California has a reputation as a tough place to start a business, and, to a point, it’s true. The same can be said for Santa Rosa.
It’s also true that government efforts to help business often go overlooked. Hey, no one ever won an election praising the efficiency of City Hall bureaucrats, right?
But Santa Rosa officials deserve some hearty applause for working with a major local employer save money, conserve water and add jobs in this community.
Seven months ago, Amy’s Kitchen said it was shelving plans to build a new food processing facility in Santa Rosa.
Last week, Amy’s came back — and the Petaluma-based company deserves some applause, too.
Amy’s, one of the nation’s fastest growing food companies, will soon begin producing a new line of entrees and snacks in southwest Santa Rosa, adding about 150 employees to the 1,000 it already employs in Sonoma County.
“Our growth has been faster than we expected this year, so we had to move quickly,” company co-founder Andy Berliner told Staff Writer Kevin McCallum.
One of the most common criticisms of Santa Rosa, and California, is that convoluted permit processes prevent business from responding quickly to changing market conditions. So it’s promising that, when the clock was running, Berliner found a solution in Santa Rosa.
“We’re working very cooperatively with them on it, and they understand our need to move quickly,” Berliner said.
Amy’s still plans to open a new food processing plant in Goshen, N.Y., a small farming community about an hour outside New York City. Amy’s announced plans for the New York plant at the same time that it scrapped plans to build in Santa Rosa.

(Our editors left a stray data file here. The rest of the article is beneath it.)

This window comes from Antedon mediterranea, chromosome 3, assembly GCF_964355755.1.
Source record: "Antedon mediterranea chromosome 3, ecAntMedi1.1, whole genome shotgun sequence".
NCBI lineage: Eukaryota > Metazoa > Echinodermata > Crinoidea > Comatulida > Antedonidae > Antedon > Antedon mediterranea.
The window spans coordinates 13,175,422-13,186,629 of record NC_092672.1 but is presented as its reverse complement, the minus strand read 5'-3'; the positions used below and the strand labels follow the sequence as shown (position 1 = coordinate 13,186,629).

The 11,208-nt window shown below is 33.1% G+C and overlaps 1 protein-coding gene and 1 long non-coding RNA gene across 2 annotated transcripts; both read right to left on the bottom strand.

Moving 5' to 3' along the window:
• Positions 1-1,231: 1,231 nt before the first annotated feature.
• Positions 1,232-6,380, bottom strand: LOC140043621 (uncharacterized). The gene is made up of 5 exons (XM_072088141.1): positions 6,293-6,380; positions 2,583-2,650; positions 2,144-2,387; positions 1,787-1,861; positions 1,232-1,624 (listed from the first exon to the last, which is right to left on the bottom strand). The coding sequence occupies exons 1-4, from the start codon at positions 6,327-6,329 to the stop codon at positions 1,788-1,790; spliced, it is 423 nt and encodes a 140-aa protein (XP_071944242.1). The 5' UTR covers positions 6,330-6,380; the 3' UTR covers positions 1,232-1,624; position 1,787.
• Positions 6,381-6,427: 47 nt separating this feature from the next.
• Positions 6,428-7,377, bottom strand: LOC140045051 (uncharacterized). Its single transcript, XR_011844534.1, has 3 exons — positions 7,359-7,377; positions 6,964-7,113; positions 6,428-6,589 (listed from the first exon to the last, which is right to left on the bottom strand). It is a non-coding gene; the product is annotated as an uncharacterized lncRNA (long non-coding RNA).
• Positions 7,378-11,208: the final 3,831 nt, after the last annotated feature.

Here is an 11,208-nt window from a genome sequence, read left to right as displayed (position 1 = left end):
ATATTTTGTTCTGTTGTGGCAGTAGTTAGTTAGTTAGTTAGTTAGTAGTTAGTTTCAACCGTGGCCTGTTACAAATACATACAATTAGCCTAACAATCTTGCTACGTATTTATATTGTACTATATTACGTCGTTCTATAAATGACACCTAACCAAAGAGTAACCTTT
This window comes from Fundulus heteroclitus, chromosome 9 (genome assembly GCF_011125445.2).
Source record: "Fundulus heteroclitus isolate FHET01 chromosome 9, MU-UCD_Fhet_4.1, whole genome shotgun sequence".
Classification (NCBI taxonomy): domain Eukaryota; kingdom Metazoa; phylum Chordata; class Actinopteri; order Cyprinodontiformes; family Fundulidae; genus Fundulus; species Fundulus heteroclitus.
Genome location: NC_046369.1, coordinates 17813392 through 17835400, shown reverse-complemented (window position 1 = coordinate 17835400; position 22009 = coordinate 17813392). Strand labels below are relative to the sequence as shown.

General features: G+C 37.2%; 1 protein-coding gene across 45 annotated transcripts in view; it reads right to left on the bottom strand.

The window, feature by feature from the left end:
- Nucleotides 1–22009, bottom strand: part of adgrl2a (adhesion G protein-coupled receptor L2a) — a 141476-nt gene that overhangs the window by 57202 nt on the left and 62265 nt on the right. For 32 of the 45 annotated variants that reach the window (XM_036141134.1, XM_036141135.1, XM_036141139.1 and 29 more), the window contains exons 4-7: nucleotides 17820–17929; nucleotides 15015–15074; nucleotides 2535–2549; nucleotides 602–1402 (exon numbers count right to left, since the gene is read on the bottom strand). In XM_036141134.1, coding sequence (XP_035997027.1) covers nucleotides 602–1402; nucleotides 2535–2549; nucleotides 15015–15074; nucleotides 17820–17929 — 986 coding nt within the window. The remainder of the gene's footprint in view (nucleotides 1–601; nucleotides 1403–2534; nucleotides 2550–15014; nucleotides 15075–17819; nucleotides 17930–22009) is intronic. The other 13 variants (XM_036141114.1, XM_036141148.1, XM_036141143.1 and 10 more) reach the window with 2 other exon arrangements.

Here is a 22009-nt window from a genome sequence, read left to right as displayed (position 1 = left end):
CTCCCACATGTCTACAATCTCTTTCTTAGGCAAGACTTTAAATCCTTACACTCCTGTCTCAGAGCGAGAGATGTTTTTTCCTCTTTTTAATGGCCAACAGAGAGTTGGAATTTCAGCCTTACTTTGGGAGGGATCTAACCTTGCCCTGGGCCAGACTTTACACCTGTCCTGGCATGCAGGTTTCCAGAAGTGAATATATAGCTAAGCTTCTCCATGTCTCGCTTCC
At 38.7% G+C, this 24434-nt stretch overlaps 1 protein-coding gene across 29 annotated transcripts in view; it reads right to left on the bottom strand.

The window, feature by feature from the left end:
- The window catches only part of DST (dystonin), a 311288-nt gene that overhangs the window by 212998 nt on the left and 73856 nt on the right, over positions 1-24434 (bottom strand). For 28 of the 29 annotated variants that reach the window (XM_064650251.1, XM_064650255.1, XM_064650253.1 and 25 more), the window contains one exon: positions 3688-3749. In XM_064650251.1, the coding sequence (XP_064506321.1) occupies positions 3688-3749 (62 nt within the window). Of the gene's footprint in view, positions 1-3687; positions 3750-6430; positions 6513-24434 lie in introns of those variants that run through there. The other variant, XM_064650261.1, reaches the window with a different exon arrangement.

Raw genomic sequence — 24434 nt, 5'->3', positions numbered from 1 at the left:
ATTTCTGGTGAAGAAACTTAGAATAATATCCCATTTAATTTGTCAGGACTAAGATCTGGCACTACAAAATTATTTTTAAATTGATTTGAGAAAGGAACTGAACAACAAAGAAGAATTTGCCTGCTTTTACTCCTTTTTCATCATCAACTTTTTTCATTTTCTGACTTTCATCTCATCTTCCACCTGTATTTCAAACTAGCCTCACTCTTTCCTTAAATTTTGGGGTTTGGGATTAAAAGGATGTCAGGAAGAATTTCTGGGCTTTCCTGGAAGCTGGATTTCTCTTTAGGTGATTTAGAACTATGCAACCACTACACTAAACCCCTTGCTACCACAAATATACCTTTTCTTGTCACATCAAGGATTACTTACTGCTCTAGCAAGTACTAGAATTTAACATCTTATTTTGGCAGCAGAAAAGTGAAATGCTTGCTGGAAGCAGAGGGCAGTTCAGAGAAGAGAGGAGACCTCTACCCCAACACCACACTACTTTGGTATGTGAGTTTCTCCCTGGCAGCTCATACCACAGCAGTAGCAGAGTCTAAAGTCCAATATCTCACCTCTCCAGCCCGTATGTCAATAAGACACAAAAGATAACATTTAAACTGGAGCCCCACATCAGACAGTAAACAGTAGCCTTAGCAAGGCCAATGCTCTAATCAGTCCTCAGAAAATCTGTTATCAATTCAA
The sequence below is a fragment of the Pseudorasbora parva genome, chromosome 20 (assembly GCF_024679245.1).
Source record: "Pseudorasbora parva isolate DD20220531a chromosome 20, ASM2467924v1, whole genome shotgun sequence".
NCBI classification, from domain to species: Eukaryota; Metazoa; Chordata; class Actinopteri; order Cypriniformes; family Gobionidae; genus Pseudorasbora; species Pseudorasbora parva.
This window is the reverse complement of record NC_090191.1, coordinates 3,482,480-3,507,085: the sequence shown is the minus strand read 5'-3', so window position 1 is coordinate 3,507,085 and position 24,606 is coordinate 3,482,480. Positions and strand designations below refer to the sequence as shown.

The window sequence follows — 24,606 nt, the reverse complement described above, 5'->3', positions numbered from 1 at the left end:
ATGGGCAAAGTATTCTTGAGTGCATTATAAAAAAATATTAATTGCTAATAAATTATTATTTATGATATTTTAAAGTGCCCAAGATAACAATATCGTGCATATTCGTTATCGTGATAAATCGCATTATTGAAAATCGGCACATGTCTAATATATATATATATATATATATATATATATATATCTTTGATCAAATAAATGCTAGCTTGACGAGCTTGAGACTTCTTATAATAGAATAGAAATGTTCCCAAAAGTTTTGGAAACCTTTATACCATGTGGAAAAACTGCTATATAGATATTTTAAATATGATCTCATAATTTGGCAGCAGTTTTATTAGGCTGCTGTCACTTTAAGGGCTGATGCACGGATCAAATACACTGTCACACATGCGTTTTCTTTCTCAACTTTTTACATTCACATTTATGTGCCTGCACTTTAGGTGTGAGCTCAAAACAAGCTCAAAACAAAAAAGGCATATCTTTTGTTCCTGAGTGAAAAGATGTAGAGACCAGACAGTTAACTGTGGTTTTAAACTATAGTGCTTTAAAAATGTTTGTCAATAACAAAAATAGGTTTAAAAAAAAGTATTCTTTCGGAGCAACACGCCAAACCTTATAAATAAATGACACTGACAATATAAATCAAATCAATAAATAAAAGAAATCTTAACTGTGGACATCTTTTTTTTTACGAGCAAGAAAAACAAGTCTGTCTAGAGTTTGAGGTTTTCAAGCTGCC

At the time, Amy’s executives said the company needed a facility closer to its customers on the East Coast.
The relocation also saved Amy’s the $31 million cost of expanding Santa Rosa’s regional treatment plant to accommodate wastewater — an estimated 600,000 gallons a day, or 12 million gallons a month — produced by the food-processing plant.
There was a sizable uproar about the 10-figure wastewater fee, but there also would have been strong public opposition if ratepayers were asked to subsidize expansion costs for a developer, be it a food-processing plant or a subdivision.
The story could have ended there, with a trademark employer expanding elsewhere because of the high cost of doing business in Santa Rosa.
Instead, the city worked with Amy’s to reduce the amount of water used and wastewater produced by its existing factory in the Santa Rosa Corporate Center. A water audit, paid for by the city, has reduced Amy’s consumption by 1 million gallons a month — enough to supply 154 homes.
Some of those water-saving techniques may help at two other Amy’s facilities in Santa Rosa as well as the new one, which the company hopes to open by January. The city also is making upgrades at the treatment plant that will benefit Amy’s and other local food processors and brewers.
Amy’s also will benefit from a PG&E program that reduces utility costs for expanding businesses and a state sales tax exemption for manufacturing equipment.
Are there still obstacles to opening and expanding businesses in Santa Rosa? No doubt, and we’ll hear a lot about them from City Council candidates this fall. But, as evidenced by the expansion of Amy’s Kitchen, the city gets some things right, too.